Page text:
But amid the pandemic and after a summer Supreme Court ruling that found states couldn’t block religious schools from participating in voucher programs, voucher programs have seen a surge in forward energy, even if the court’s ruling was largely symbolic.
“We’ve been tracking these bills for three years now and this is a completely different level,” said Katherine Dunn, a policy analyst with the Southern Poverty Law Center’s SPLC Action Fund, which is opposed to private school choice programs. “We’re not seeing a lot of bipartisan support for the proposals we’re tracking ― it’s a result of a lot of the gains from Republicans who are pushing these through.”
A new Georgia bill is almost identical to one that was previously proposed in 2019, except it expands eligibility for a new education savings account program to include students whose school districts are not 100% in person. Also eligible are students from lower-income families, students who were adopted out of foster care, students with disabilities, a documented case of bullying, or parents in the military. While the bill failed to make it out of committee in 2019, it “absolutely has more momentum this time around, said Stephen J. Owens, senior education policy analyst at the Georgia Budget and Policy Institute.
“I think lawmakers are seeing an opportunity; there’s frustration with some parents about how some school openings or closing have gone,” said Owens, whose group opposes these bills.
Owens takes particular issue with the bill’s inclusion of students whose public school district isn’t 100% in-person teaching, noting that it would apply to most kids in the state.
“It’s causing a lot of heartburn among district leaders, as some feel bullied to open in-person, sometimes against the wishes of the parents or teachers or a basic understanding of public health,” he said.
“[DeVos] didn’t care about the pandemic as an issue to be solved, she saw it as an opportunity to jumpstart an agenda that had been going nowhere.”
In Iowa, another school choice bill that is rapidly making its way through the legislature has also drawn the attention of critics. The bill would provide families with children attending low-performing public schools with over $5,000 to send their kids to private schools, and also allow students in schools under court-ordered desegregation plans to transfer to charter schools.
Iowa already has a tax credit program, albeit a small one, but past efforts to expand private school choice in the state have stalled. A recent analysis from the Iowa Legislative Services Agency found that if passed, the program would cost public schools nearly $4 million by its third year — a small fraction of the state’s overall education budget, though critics say they believe the cost will prove higher.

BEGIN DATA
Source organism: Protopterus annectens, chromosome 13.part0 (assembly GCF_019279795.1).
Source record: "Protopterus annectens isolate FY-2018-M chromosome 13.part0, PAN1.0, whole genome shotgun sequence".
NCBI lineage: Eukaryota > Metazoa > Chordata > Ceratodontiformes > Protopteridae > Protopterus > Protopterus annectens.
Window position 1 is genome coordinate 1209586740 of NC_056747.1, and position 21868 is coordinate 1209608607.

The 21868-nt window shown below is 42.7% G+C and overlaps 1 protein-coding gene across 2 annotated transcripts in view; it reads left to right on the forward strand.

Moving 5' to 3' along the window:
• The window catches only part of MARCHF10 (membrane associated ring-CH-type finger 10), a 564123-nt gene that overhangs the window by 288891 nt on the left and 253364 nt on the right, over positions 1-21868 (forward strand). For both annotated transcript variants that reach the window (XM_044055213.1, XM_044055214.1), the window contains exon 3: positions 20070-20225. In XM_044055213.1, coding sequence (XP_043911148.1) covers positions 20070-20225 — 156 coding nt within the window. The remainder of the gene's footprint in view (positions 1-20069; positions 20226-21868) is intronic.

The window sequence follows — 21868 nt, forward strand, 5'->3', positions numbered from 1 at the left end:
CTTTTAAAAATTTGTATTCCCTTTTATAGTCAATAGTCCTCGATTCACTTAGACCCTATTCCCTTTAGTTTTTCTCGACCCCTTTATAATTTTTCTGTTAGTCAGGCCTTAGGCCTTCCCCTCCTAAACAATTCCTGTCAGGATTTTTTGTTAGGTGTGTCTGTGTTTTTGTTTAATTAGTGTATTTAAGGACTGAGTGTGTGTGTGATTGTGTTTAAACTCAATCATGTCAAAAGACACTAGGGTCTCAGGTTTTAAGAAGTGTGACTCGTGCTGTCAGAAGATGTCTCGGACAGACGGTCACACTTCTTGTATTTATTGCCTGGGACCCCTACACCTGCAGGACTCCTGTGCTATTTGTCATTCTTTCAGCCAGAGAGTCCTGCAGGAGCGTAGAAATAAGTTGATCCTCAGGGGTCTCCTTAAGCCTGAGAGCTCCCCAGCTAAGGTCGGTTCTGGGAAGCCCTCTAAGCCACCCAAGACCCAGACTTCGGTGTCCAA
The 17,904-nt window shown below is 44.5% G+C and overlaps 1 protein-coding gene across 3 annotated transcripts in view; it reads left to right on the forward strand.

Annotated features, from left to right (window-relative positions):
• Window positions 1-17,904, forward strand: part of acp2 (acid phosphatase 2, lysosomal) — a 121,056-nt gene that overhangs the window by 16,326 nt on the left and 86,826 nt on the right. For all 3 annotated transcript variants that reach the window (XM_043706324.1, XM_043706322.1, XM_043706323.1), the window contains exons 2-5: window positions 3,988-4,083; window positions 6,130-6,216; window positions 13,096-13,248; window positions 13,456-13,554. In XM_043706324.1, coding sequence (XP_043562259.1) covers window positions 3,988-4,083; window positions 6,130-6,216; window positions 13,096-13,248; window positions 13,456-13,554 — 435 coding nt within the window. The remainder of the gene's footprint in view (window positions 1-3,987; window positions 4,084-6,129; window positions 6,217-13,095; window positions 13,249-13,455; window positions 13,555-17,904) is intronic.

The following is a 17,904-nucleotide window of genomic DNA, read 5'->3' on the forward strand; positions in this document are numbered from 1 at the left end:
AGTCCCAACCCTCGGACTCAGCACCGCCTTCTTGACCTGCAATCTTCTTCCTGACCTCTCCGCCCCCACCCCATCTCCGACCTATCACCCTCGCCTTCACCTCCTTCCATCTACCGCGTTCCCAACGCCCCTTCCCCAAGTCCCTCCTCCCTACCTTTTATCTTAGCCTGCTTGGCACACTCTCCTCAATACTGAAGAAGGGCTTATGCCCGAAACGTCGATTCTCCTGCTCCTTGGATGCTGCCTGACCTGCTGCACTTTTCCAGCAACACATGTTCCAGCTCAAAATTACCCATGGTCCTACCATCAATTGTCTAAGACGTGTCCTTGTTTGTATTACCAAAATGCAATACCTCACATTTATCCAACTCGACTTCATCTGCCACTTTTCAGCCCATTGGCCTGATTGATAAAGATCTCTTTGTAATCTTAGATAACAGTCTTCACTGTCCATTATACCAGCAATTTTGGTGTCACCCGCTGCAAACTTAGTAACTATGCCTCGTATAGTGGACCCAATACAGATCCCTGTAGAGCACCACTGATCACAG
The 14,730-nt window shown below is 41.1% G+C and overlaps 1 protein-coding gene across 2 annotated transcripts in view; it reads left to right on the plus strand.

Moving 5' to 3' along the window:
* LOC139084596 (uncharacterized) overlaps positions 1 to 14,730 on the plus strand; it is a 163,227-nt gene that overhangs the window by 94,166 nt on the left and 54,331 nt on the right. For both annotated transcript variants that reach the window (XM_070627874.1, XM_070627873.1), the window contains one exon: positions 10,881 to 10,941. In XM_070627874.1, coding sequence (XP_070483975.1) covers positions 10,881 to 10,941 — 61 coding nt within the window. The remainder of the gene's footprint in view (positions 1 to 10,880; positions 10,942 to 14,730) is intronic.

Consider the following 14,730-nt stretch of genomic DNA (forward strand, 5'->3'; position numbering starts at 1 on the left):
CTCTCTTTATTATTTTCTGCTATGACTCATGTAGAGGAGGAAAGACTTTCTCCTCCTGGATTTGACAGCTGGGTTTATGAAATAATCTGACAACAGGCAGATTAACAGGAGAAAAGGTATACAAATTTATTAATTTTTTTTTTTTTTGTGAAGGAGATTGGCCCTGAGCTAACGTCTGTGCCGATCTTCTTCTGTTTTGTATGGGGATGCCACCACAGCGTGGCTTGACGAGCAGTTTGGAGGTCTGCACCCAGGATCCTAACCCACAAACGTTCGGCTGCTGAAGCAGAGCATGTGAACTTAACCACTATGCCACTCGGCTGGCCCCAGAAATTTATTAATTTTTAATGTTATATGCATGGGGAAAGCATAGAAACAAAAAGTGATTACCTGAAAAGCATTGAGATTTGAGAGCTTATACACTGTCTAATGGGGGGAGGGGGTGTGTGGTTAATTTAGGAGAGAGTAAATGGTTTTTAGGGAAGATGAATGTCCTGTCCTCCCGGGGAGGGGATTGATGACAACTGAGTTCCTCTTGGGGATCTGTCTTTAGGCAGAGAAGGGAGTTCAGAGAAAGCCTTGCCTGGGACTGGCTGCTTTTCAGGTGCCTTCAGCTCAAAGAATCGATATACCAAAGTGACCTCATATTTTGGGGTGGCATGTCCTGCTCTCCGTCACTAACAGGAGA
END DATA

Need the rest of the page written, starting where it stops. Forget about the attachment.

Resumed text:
Such a program would not start until the 2022 school year, a time when the worst of the COVID-19 pandemic has hopefully passed and public schools are on a path to normalcy.
Derek Black, professor of law at the University of South Carolina who focuses on education policy, is skeptical that these programs have become any more popular to citizens, despite legislators’ sudden attention. Trump and DeVos may have also had a big hand in pushing Republican legislators to fast-track these bills.
In states where citizens got to vote on such initiatives through public referendums, they’ve been swiftly defeated. In 2018, an Arizona referendum that would have expanded the state’s already-vast voucher program was voted down by a wide margin. And while these programs poll well among parents, Black suspects that’s due to a failure to explain the detrimental impact vouchers could have on public schools or their inability to serve all students. Most parents highly rate the public schools their child attends, polls show.
Associating private school choice with the Trump brand may be helpful in red states, at least in the short-term, where legislators might be still working to display their Trumpian bonafides. Black also wonders if DeVos’ ability to use the pandemic to attack traditional public schools may have been successful.
The passage of these bills may prove to be the former education secretary’s greatest accomplishment, even if she’s no longer in office.
“If there’s anything smart that DeVos ever did, malevolent as well, it was that she didn’t care about the pandemic as an issue to be solved, she saw it as an opportunity to jumpstart an agenda that had been going nowhere,” said Black. “She didn’t achieve much in federal policy change, but we’re turning a blind eye to reality if we don’t admit she did fundamentally change the way we talk about education, the specific terms we use.”